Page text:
Motorsport first took place in the Phoenix Park in 1903 when the Irish Gordon Bennett race speed trials held on the main straight for both cars and motorcycles. This was followed in 1929 by the Irish International Grand Prix;the first of three Irish motorsports Grands Prix. [26] Racing took place from 1932 until the beginning of World War II in 1939 and was revived again in 1949 with a sprint on the Oldtown circuit [27] followed the next year by a full racing meeting again and have been used in virtually uninterrupted until today.Over the years seven different circuits have been used, two of which are named after the famous Ferrari World Champion racing driver Mike Hawthorn.

Phoenix Park motor racing

After the Grand Prix events, continued Motor racing in the park even though the 1980s and 1990s and until 2012, with many events live on RTÉ. It contained many drivers including Eddie Jordan, Eddie Irvine and Tommy Byrne. However, it has been announced that the Phoenix Park motor racing once again ready to go ahead in 2016, on 30 and 31 July. This is expected to attract large crowds as a free admission event no tickets are required.

Great Ireland Run

The Great Ireland Run, a 10 km running competition has been held annually every April in Phoenix Park since 2003. It includes races for professional runners and the public, and the 2010 edition attracted over 11,000 participants. [28] [29] Athletes Sonia O ‘ Sullivan and Catherina McKiernan is among the competition’s previous winners.


Concerts have been performed in the park of conduct such as Coldplay, Duran Duran, Robbie Williams, Red Hot Chili Peppers, Ian Brown, justice, Kanye West, Arcade Fire, Tom Waits, Snow Patrol, Florence and the Machine, Swedish House Mafia, Snoop Dogg , Tinie Tempah, Calvin Harris and The Stone Roses.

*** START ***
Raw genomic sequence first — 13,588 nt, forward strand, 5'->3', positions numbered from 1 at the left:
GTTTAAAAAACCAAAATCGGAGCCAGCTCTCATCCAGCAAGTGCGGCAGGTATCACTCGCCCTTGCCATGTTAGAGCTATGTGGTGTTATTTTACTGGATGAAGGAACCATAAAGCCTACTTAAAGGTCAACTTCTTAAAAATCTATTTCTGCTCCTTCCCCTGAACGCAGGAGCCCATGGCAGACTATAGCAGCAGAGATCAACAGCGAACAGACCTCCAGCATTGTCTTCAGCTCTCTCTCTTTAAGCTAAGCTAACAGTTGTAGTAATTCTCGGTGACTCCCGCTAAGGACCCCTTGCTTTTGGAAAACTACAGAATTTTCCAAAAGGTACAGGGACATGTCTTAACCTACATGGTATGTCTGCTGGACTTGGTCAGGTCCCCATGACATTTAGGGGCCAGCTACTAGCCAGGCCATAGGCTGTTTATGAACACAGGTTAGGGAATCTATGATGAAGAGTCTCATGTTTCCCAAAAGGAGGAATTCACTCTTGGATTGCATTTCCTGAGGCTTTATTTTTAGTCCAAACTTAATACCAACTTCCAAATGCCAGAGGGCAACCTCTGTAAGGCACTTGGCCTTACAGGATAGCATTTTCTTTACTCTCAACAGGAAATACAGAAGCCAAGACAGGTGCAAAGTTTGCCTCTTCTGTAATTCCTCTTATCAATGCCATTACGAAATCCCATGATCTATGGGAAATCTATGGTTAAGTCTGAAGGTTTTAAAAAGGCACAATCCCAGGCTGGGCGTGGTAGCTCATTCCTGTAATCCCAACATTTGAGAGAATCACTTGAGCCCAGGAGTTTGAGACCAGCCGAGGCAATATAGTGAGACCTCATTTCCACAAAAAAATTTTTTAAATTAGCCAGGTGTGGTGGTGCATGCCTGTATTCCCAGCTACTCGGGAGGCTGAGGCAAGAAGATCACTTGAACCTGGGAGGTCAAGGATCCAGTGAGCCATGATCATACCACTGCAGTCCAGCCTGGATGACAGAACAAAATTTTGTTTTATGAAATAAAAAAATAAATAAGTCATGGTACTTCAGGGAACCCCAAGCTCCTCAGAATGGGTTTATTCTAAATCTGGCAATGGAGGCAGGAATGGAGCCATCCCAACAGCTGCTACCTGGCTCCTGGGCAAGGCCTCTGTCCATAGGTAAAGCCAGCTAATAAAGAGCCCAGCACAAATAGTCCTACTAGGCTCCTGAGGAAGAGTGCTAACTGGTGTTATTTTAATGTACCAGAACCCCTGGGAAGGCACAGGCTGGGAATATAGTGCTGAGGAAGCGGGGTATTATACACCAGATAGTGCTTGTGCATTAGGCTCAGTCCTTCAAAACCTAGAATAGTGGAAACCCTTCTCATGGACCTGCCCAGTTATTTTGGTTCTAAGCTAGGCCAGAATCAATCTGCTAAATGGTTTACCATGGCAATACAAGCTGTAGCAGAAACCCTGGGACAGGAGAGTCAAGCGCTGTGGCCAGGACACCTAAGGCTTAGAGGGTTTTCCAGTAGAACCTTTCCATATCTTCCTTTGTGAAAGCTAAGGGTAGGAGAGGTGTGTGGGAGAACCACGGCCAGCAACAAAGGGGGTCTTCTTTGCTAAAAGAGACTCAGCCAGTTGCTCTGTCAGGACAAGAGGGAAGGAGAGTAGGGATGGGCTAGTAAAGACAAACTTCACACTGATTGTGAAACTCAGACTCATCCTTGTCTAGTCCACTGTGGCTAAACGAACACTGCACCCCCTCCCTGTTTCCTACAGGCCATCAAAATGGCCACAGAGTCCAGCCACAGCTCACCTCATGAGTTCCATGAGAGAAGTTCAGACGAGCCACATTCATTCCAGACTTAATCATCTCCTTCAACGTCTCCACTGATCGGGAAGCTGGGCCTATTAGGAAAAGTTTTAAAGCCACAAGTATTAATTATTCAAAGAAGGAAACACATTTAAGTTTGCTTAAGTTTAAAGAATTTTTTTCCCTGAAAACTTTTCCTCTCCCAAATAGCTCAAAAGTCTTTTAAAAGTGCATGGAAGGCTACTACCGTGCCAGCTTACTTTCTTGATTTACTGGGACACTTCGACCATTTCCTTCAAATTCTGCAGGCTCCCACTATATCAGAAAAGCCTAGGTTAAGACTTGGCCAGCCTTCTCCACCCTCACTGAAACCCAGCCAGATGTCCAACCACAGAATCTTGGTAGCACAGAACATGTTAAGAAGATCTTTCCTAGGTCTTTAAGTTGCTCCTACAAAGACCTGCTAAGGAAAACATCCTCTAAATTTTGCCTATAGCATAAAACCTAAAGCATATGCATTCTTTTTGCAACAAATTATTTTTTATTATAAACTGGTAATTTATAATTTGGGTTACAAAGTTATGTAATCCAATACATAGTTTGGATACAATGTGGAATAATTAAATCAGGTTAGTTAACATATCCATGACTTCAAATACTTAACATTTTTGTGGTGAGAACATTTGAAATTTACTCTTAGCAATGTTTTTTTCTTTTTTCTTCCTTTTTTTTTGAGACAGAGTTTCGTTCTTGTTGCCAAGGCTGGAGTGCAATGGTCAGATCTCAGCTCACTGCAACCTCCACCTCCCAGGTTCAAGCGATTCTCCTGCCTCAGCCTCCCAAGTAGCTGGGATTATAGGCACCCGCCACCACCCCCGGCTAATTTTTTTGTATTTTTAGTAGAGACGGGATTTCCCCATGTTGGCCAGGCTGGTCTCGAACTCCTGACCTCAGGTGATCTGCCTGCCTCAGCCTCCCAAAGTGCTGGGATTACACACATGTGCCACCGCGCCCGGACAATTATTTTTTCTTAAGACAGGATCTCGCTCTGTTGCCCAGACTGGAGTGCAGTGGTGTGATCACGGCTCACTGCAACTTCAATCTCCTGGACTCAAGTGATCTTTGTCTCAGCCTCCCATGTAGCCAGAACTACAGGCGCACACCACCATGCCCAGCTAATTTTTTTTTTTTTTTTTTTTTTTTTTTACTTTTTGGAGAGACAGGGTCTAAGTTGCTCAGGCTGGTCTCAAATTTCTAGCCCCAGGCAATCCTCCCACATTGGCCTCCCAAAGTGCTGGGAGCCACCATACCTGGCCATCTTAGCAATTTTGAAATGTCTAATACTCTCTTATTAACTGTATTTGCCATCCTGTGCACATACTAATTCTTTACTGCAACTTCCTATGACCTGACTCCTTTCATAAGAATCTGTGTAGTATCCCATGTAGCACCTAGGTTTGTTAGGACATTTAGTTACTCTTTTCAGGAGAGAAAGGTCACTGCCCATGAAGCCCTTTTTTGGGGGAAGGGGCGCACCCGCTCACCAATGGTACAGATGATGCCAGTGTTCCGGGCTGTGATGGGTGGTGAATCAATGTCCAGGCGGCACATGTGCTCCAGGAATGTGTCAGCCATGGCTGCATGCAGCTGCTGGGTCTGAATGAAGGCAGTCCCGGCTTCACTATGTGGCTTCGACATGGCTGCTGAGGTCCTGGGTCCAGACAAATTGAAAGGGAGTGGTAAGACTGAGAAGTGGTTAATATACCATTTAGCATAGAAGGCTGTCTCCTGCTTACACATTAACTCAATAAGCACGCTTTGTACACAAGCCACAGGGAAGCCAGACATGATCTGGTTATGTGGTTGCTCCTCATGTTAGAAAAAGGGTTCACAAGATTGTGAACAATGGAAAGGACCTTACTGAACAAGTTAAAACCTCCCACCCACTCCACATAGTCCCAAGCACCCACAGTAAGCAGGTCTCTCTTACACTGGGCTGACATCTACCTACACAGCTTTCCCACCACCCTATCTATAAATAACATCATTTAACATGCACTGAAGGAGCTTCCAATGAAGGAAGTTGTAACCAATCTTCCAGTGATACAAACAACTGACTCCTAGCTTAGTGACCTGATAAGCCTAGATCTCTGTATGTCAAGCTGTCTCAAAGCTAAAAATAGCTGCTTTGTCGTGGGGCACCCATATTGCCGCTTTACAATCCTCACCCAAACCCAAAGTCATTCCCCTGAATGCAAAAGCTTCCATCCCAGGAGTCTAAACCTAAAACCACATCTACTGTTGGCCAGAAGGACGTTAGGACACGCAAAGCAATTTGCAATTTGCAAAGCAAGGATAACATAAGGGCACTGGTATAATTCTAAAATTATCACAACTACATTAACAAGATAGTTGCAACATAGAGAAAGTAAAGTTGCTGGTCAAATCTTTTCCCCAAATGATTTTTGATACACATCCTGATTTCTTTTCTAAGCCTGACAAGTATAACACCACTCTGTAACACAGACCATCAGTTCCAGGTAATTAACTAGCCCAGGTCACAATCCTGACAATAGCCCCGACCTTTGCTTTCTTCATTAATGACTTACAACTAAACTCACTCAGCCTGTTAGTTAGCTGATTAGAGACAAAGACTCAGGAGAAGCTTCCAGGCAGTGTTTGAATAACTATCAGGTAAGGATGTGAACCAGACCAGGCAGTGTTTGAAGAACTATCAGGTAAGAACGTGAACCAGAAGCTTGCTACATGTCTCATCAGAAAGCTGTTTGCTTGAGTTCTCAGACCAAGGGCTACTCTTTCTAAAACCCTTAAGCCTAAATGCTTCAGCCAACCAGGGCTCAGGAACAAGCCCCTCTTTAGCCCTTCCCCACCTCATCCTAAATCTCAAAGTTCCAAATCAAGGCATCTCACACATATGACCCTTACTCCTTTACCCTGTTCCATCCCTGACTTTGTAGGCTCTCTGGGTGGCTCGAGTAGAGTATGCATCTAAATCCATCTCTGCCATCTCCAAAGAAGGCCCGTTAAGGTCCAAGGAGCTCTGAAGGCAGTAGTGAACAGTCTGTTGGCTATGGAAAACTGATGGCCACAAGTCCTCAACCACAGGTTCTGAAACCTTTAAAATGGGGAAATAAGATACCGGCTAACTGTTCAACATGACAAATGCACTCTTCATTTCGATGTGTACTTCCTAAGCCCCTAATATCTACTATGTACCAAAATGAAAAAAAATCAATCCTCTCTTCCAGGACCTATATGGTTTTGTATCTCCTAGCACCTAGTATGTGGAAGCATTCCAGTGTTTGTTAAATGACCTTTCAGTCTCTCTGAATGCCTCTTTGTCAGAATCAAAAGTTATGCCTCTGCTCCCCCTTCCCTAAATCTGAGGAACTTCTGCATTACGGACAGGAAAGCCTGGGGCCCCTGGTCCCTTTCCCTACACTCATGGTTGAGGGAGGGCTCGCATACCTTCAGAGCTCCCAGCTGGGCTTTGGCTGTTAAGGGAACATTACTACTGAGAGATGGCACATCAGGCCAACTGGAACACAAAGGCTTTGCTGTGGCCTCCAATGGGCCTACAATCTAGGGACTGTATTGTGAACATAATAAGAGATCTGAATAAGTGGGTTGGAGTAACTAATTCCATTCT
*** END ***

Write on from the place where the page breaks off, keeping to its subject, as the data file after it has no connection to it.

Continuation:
Phoenix Park free festivals

Ubi Dwyer organized one-day free events between 1977 and 1980. [30] As the ‘International Times reported, “The Hollow Phoenix Park spun and danced to the rhythms of the World Peace Band, free spirits, Mod Quad Band, Frazzle, speed, Stryder, Axis, Tudd , skating to name a few. the whole thing was organized by gentle Ubi Dwyer was previously involved in Windsor affair of rock and the rest of England. Certainly the Irish version was positively lighthearted although the gain was too much for boxes. some chappies near the bandstand nearly whipped to death with his long hair as they responded to the bio-rhythms of the scene. ” [31] U2 played at the 1978 festival. [32]

Phoenix Cricket Club

Phoenix Cricket Club, the oldest cricket club in Ireland, founded in 1830 by John Parnell, father of Charles Stewart Parnell located in the park. During the 1930s, 1940s and 1970s, were the dominant club in Leinstercricket. [ Citation needed ]

popular culture

The park is prominent in James Joyce’s novel Finnegans Wake and tangentially in Ulysses .

In general, the Dublin postal districts on the Northside are odd numbers, while the Southside codes yet. An exception is Phoenix Park, located on the North Side, but is part of an even-numbered districts (Dublin 8).

See also

  • Further reading gardens in Ireland
  • Phoenix Park Racecourse
  • Phoenix Park Conservation Management Plan: Consultation Draft, Office of Public Works, March 2009. Retrieved August 12, 2010. Includes detailed history and description of the Phoenix Park, its amenities, landscape, flora and fauna, archeology, architecture and other park matters.


  1. Jump up ^ “Phoenix Park”. Retrieved 26 May 2011.
  2. Jump up ^ “If – Phoenix Park”. Office of Public Works. Are downloaded January 2010.